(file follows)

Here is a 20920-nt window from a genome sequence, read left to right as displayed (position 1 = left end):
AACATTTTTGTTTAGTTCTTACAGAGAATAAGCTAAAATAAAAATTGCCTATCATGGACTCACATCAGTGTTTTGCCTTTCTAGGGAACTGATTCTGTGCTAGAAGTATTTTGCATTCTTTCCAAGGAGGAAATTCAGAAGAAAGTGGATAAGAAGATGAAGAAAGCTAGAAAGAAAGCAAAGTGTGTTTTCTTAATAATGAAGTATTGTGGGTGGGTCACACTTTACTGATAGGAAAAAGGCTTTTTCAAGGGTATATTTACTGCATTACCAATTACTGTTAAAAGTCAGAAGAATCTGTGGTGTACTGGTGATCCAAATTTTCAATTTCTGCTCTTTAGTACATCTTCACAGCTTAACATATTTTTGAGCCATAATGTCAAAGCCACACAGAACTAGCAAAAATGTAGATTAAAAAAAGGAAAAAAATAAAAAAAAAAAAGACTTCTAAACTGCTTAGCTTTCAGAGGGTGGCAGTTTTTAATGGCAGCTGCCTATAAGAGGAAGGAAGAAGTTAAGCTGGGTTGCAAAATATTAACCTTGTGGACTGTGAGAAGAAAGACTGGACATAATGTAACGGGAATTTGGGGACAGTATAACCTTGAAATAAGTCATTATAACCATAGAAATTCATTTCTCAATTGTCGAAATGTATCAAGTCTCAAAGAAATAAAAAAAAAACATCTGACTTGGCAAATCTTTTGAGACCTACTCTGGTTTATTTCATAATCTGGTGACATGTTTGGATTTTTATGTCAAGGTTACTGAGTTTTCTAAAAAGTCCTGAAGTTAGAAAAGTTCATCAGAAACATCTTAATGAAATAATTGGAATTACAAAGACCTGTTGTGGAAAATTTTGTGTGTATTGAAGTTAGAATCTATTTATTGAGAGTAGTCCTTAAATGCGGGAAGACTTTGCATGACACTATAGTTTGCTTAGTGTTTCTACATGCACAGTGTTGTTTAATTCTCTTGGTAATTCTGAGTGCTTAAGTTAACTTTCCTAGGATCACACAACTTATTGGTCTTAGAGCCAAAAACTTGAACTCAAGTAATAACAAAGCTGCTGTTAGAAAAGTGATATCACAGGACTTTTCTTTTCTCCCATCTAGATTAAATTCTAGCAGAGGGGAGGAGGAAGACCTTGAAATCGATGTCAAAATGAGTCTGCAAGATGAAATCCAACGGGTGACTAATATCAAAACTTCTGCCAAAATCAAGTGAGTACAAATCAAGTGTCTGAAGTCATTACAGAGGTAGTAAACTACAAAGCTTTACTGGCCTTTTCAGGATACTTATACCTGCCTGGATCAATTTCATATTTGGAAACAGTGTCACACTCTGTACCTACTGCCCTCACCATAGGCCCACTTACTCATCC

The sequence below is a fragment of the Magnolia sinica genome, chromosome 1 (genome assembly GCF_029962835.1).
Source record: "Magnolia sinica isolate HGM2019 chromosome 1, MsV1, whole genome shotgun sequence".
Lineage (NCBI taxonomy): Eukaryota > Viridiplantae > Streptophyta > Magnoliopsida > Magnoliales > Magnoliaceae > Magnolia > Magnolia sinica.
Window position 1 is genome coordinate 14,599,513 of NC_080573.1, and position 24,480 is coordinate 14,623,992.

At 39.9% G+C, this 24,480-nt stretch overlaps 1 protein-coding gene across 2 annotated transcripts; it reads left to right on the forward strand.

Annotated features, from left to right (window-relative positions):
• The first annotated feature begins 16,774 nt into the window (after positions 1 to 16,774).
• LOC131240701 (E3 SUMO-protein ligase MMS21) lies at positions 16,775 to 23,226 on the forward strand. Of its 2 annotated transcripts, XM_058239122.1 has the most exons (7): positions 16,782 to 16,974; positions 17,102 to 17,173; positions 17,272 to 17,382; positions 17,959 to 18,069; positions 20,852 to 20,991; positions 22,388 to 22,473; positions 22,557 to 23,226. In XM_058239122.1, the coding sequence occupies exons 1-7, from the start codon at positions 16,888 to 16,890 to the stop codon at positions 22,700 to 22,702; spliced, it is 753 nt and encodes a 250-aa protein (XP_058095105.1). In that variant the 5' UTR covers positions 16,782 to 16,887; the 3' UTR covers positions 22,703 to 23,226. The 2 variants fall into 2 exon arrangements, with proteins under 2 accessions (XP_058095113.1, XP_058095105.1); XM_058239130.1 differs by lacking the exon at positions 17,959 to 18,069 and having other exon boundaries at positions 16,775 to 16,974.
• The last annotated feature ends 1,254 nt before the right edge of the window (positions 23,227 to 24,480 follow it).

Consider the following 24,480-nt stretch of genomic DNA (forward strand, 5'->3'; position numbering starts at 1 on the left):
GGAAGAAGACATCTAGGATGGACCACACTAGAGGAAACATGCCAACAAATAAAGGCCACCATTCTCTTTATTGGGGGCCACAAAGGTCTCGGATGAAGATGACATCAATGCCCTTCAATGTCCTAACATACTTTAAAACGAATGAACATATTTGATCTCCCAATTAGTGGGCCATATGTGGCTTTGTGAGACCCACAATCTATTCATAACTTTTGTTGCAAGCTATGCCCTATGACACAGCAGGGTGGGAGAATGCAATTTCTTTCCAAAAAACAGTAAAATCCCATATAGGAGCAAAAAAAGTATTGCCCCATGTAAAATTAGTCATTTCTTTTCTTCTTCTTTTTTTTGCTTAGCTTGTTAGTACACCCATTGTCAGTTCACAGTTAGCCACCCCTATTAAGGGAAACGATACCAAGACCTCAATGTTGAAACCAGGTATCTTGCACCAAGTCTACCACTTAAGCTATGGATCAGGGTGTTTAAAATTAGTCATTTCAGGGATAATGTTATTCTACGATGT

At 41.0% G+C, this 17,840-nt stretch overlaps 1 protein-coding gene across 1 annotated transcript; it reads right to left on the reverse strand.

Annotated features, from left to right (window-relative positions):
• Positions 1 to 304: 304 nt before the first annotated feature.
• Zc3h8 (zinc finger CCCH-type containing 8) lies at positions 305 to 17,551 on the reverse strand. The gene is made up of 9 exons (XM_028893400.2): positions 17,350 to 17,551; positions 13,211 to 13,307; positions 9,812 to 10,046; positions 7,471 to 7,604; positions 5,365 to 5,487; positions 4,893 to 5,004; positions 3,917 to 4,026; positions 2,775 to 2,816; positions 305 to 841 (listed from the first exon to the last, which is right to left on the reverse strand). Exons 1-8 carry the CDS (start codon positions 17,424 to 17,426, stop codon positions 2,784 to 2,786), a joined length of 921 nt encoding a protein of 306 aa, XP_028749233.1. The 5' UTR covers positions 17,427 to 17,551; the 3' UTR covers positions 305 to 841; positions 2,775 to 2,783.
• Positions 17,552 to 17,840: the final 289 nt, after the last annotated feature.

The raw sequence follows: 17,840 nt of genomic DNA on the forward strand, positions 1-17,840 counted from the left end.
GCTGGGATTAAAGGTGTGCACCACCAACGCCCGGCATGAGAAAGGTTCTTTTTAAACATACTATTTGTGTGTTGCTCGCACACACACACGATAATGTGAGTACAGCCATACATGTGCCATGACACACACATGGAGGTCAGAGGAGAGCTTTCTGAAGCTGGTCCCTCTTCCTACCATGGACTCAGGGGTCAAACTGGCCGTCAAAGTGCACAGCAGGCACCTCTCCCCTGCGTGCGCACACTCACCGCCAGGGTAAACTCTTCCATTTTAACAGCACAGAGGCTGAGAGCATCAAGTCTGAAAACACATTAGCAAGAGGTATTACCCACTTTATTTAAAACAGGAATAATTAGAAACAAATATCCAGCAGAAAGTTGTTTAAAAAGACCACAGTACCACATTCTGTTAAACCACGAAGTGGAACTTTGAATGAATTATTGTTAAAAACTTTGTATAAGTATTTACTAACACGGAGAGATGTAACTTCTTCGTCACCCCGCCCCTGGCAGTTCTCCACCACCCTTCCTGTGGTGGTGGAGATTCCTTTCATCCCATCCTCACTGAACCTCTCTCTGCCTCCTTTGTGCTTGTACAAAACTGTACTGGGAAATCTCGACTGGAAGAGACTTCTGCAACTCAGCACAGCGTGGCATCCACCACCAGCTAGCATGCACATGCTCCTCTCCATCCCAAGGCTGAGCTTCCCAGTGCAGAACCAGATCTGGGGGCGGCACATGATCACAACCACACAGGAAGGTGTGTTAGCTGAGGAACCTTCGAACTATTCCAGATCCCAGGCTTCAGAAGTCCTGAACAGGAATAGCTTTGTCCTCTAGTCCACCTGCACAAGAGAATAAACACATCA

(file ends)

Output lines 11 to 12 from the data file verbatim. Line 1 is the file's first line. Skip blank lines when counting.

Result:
• The last annotated feature ends 1,254 nt before the right edge of the window (positions 23,227 to 24,480 follow it).

Consider the following 24,480-nt stretch of genomic DNA (forward strand, 5'->3'; position numbering starts at 1 on the left):